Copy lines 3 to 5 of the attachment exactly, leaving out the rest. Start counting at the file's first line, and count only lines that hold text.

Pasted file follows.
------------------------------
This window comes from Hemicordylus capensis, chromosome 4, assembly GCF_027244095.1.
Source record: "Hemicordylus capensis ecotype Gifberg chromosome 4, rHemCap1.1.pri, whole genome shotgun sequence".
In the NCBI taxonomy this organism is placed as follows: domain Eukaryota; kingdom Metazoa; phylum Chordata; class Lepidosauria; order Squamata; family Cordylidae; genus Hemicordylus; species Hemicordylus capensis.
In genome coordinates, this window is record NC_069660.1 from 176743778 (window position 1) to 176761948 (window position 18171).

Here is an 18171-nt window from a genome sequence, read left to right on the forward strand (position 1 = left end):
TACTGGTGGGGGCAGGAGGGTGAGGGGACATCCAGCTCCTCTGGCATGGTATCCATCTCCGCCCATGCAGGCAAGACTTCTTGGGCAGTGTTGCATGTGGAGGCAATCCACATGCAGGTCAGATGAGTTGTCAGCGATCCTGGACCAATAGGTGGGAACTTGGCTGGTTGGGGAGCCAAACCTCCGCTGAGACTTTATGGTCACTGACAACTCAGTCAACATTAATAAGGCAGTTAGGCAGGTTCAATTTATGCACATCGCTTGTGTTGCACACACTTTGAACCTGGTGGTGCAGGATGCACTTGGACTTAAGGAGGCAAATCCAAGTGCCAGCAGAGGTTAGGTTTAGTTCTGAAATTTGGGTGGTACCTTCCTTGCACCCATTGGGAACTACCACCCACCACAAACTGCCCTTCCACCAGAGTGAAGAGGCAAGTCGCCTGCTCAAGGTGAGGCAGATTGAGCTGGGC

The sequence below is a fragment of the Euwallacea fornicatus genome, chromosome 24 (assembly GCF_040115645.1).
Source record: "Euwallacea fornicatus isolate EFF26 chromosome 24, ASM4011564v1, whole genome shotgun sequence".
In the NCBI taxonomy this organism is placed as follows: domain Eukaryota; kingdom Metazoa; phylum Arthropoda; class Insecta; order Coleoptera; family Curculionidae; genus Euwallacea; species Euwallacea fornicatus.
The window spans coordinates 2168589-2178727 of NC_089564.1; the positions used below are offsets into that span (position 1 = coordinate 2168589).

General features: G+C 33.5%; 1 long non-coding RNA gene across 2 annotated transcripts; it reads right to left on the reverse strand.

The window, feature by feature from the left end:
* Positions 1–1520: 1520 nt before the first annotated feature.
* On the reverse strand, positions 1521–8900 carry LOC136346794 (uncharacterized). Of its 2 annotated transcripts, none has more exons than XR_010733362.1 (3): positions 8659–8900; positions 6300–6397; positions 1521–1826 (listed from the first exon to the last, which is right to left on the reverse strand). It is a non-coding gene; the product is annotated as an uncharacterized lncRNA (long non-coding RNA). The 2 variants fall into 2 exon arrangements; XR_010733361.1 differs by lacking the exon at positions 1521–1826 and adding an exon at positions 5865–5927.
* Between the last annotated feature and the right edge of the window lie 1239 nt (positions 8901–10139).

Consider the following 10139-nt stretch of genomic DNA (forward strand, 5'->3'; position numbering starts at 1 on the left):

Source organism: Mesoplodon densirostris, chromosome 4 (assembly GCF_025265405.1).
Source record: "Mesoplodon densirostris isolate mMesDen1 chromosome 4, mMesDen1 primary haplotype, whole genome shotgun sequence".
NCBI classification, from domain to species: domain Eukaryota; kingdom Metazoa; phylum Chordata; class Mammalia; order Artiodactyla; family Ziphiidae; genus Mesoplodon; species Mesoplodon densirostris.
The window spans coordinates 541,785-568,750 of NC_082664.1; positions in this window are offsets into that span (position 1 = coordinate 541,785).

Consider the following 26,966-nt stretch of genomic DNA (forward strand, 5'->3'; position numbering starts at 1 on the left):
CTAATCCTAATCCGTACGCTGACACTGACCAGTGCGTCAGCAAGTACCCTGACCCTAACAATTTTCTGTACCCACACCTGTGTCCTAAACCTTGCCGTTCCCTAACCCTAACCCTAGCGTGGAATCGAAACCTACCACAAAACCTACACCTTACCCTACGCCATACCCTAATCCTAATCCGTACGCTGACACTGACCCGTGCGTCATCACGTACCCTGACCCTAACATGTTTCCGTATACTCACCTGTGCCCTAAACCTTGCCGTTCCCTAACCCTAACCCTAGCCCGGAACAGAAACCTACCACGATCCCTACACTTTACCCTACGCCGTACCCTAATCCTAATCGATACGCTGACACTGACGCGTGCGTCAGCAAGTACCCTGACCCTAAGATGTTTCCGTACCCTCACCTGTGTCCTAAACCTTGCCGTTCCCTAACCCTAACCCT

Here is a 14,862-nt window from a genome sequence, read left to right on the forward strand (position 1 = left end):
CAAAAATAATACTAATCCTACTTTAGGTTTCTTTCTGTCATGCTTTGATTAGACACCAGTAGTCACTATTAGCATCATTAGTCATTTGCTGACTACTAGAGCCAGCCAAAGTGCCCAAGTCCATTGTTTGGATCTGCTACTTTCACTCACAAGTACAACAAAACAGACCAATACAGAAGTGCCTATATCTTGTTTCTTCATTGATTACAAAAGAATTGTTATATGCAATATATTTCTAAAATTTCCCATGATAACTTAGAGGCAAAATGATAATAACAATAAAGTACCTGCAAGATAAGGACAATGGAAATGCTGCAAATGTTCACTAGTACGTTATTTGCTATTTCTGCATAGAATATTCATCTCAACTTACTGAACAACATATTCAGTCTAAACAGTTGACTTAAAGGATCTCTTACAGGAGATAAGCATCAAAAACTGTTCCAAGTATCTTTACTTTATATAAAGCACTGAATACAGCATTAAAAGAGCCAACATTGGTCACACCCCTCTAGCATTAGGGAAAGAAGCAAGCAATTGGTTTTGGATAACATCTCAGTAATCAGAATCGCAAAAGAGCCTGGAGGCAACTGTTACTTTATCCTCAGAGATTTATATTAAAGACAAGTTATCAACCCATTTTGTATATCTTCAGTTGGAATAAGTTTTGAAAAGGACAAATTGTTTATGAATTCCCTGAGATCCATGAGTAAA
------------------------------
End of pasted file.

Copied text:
In the NCBI taxonomy this organism is placed as follows: domain Eukaryota; kingdom Metazoa; phylum Chordata; class Lepidosauria; order Squamata; family Cordylidae; genus Hemicordylus; species Hemicordylus capensis.
In genome coordinates, this window is record NC_069660.1 from 176743778 (window position 1) to 176761948 (window position 18171).

Here is an 18171-nt window from a genome sequence, read left to right on the forward strand (position 1 = left end):